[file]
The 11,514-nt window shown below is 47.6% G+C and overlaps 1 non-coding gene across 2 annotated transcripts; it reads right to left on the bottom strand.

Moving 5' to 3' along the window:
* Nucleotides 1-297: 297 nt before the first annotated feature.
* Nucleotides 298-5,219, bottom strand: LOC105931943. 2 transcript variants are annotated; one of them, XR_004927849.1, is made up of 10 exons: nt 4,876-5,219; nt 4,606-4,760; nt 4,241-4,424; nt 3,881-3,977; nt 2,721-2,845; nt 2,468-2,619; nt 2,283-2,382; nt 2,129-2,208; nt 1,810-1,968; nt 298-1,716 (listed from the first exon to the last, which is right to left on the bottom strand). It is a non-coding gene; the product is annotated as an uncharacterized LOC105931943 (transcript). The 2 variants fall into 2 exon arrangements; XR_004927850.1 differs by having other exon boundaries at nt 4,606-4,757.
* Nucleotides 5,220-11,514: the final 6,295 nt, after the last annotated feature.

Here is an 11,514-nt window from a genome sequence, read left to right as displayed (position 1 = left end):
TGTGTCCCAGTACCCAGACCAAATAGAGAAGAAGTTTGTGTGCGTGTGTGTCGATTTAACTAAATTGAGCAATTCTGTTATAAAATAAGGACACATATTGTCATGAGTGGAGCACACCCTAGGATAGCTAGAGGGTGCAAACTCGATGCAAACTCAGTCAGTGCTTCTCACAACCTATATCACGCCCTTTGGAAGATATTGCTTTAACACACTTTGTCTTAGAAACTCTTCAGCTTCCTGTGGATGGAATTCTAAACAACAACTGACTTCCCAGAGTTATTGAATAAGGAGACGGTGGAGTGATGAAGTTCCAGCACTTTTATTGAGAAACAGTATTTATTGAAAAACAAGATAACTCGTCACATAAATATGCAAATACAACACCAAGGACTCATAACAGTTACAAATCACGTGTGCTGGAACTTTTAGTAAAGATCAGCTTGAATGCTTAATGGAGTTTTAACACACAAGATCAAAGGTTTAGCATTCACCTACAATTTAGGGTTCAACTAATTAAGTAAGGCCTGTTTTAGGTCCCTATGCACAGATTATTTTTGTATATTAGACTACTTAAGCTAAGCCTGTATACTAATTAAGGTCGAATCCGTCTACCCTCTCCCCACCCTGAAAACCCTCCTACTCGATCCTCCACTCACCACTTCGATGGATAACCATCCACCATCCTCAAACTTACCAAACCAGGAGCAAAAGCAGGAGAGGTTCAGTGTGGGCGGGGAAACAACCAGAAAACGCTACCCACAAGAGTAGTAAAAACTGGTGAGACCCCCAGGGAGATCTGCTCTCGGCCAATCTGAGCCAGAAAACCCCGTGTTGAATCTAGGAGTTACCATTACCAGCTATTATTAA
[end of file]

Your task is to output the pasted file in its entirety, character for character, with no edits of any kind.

The 11,514-nt window shown below is 47.6% G+C and overlaps 1 non-coding gene across 2 annotated transcripts; it reads right to left on the bottom strand.

Moving 5' to 3' along the window:
* Nucleotides 1-297: 297 nt before the first annotated feature.
* Nucleotides 298-5,219, bottom strand: LOC105931943. 2 transcript variants are annotated; one of them, XR_004927849.1, is made up of 10 exons: nt 4,876-5,219; nt 4,606-4,760; nt 4,241-4,424; nt 3,881-3,977; nt 2,721-2,845; nt 2,468-2,619; nt 2,283-2,382; nt 2,129-2,208; nt 1,810-1,968; nt 298-1,716 (listed from the first exon to the last, which is right to left on the bottom strand). It is a non-coding gene; the product is annotated as an uncharacterized LOC105931943 (transcript). The 2 variants fall into 2 exon arrangements; XR_004927850.1 differs by having other exon boundaries at nt 4,606-4,757.
* Nucleotides 5,220-11,514: the final 6,295 nt, after the last annotated feature.

Here is an 11,514-nt window from a genome sequence, read left to right as displayed (position 1 = left end):
TGTGTCCCAGTACCCAGACCAAATAGAGAAGAAGTTTGTGTGCGTGTGTGTCGATTTAACTAAATTGAGCAATTCTGTTATAAAATAAGGACACATATTGTCATGAGTGGAGCACACCCTAGGATAGCTAGAGGGTGCAAACTCGATGCAAACTCAGTCAGTGCTTCTCACAACCTATATCACGCCCTTTGGAAGATATTGCTTTAACACACTTTGTCTTAGAAACTCTTCAGCTTCCTGTGGATGGAATTCTAAACAACAACTGACTTCCCAGAGTTATTGAATAAGGAGACGGTGGAGTGATGAAGTTCCAGCACTTTTATTGAGAAACAGTATTTATTGAAAAACAAGATAACTCGTCACATAAATATGCAAATACAACACCAAGGACTCATAACAGTTACAAATCACGTGTGCTGGAACTTTTAGTAAAGATCAGCTTGAATGCTTAATGGAGTTTTAACACACAAGATCAAAGGTTTAGCATTCACCTACAATTTAGGGTTCAACTAATTAAGTAAGGCCTGTTTTAGGTCCCTATGCACAGATTATTTTTGTATATTAGACTACTTAAGCTAAGCCTGTATACTAATTAAGGTCGAATCCGTCTACCCTCTCCCCACCCTGAAAACCCTCCTACTCGATCCTCCACTCACCACTTCGATGGATAACCATCCACCATCCTCAAACTTACCAAACCAGGAGCAAAAGCAGGAGAGGTTCAGTGTGGGCGGGGAAACAACCAGAAAACGCTACCCACAAGAGTAGTAAAAACTGGTGAGACCCCCAGGGAGATCTGCTCTCGGCCAATCTGAGCCAGAAAACCCCGTGTTGAATCTAGGAGTTACCATTACCAGCTATTATTAA